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The 7 best things we saw on Sunday at Lollapalooza

The gigantic, sold-out party in Grant Park came to an end at the final day of Lollapalooza on August 2, 2015.
Photograph: Hallie Duesenberg The gigantic, sold-out party in Grant Park came to an end at the final day of Lollapalooza on August 2, 2015.

1. The ubiquity of "Trap Queen"

We didn't spend a ton of (fine, barely any) time at Perry's stage this year, but we did walk by quite a bit—and almost every time, at least a verse or two of Fetty Wap's breakout hit "Trap Queen" could be heard. A gritty yet melodic hook has made this song a giant success, and its trap percussion and synth chords make it a winner for dance stages...so much so that it became the unofficial anthem of Perry's for the weekend. We'll admit to dancing along and trying to ignore the fact that packs of sweaty teens are (perhaps unknowingly) glorifying the domestic drug trade. What's new? - Kate Wertheimer

RECOMMENDED: Check out more photos from Sunday at Lollapalooza 2015


2. The mercifully short evacuation

At around 2:30pm, the music at Lollapalooza stopped and an evacuation announcement was broadcast throughout the festival. At first it seemed like a joke—the sun was shining and dark clouds were distant, but the radar told a different story. Some attendees in front of the Samsung Galaxy stage defiantly stood their ground, only relenting when the festival's security detail forced them to leave. As crowds slowly streamed toward the exits, the scene looked very similar to the Lollapalooza evacuation of 2012: Thousands of kids walking aimlessly through the city's streets, looking for somewhere to take shelter. Thankfully, the worst of the oncoming storm passed north of the Loop and only a few raindrops actually fell to the ground, allowing the festival to reopen its gates at 3:30pm. The mandated exodus may have seemed unnecessary, but we're living in the age of "better safe than sorry." No sets were canceled, the festival was extended by 45 minutes and the show went on. - Zach Long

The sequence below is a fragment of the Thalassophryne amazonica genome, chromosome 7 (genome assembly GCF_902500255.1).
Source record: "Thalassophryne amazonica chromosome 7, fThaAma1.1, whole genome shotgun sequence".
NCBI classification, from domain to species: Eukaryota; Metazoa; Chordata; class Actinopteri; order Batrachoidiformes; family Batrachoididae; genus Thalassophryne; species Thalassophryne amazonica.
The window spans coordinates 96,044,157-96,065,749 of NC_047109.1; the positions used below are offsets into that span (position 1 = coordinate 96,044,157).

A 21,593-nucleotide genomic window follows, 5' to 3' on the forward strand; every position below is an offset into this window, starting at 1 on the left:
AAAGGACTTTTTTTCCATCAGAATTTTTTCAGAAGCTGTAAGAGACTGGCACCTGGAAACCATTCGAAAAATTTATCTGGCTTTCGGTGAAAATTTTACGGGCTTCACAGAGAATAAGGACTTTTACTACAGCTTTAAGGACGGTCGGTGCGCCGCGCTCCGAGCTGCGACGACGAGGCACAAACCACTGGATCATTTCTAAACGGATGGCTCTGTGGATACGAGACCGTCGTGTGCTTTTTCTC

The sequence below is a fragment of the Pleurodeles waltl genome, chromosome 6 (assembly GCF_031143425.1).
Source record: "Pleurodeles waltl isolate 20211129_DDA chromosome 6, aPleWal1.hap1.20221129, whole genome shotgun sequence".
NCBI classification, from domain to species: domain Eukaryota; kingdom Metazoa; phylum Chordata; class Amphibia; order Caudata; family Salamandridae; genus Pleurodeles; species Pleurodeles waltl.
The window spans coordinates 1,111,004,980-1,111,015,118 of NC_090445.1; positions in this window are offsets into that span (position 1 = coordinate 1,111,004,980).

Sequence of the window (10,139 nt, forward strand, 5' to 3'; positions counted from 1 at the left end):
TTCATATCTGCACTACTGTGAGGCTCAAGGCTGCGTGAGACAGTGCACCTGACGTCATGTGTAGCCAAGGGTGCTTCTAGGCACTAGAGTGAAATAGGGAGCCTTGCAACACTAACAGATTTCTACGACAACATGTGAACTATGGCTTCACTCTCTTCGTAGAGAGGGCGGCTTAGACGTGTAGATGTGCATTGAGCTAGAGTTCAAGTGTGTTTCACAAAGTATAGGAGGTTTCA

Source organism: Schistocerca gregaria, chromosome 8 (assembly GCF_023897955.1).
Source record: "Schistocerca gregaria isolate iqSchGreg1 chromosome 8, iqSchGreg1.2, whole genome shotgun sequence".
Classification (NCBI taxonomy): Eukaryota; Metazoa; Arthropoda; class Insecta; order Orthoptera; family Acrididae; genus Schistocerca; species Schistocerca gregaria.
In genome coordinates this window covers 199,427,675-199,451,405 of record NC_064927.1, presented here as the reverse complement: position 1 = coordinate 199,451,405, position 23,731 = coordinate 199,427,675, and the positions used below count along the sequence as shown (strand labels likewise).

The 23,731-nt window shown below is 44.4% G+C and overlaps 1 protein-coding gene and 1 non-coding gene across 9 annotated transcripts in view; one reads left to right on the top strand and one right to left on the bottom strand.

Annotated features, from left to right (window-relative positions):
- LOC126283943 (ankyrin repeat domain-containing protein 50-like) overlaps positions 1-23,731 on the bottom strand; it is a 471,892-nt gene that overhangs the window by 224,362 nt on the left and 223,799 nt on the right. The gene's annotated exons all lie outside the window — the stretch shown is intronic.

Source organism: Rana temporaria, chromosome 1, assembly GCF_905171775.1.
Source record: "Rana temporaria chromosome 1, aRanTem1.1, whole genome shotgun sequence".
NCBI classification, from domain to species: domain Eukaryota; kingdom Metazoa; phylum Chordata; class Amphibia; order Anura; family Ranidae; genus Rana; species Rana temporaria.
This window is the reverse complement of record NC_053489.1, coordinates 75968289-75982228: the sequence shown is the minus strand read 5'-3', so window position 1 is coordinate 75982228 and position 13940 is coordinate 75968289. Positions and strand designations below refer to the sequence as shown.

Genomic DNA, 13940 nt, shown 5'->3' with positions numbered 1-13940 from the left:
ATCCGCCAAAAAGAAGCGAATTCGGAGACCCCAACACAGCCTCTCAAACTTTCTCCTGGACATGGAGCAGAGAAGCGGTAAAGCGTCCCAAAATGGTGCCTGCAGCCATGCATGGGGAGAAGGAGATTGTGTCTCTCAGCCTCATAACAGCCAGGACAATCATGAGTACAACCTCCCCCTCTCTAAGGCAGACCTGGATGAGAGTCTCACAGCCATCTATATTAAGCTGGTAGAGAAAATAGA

3. A triumphant set from Strand of Oaks

"Don't worry, it's not gonna rain," Timothy Showalter screamed as returning attendees trickled into the grove surrounding the Pepsi stage. The Strand of Oaks frontman was dead set on making the most of his postponed set, leading his band through a series of weighty folk rock songs (including a heartfelt tribute to the late Jason Molina). When Showalter told a story about watching Lollapalooza on MTV as a kid and dreaming about someday coming to the festival, it made his post-evacuation performance seem all the more predestined. - ZL


4. The better-than-usual cell reception

Lollapalooza is notorious for its shoddy cell phone reception. In past years, completing a call at the festival was all but impossible, and sending a successful text was a miracle. Whether it was a result of improving networks or better preparation on the festival’s end, cell service wasn't as big of an issue this year. Granted, if you were trying to send an email in the midst of a swarm of fans entering the festival or in a mosh pit at a main stage, you were probably shit out of luck. Hopefully this is a trend that will continue—while fans have adapted to using unique signs and balloons to find one another, texting is way easier. - Clayton Guse


5. The geodesic Chicago flag hammock dome

What is a music festival without a precisely engineered dome? Tucked away in a shaded corner of the park was a geodesic dome adorned with Chicago flag hammocks, giving weary attendees the chance to relax with a bite to eat or play around on a dope jungle gym. It's not every day you get a chance to appreciate a beautiful display of geometry by climbing around on it. - CG


6. The Lolla lightning storm

After the anticlimactic evacuation earlier this afternoon, we weren’t expecting much in the way of weather for the headlining sets. Lolla, however, made it abundantly clear (emails, push notifications, scary red Doppler blobs on the jumbotrons) that things might get out of hand. They also couldn’t really make up their minds about set times—first, early evening acts were pushed back to make up for the evac; then headliners were rushed onstage early (er, late…er, on time?) in anticipation of more “severe” weather. Mostly though, it was just severely cool as Florence took the stage to a light show of bolts and flashes illuminating the skyline, providing a grand finale to the fest much more memorable than mere fireworks. - KW


7. A fitting finale by Florence + the Machine

If there was a more hard-working performer than Florence Welch at Lollapalooza, we must not have seen them. Arriving in a shiny pantsuit, the English songstress spent the majority of her set running from one side of the stage to the other, belting out her epic tunes in front of a shimmering, sequined backdrop. To a casual bystander, it probably looked more like a glitzy cardio workout than a rock concert, but Florence is a machine. Dedicating her performance of “St. Jude” to the approaching weather that eventually cut short her already abbreviated set, Flo gave us one hell of a storm soundtrack (and also shed her top—it must be mentioned). - ZL

Photographs by Hallie Duesenberg and Jaclyn Rivas

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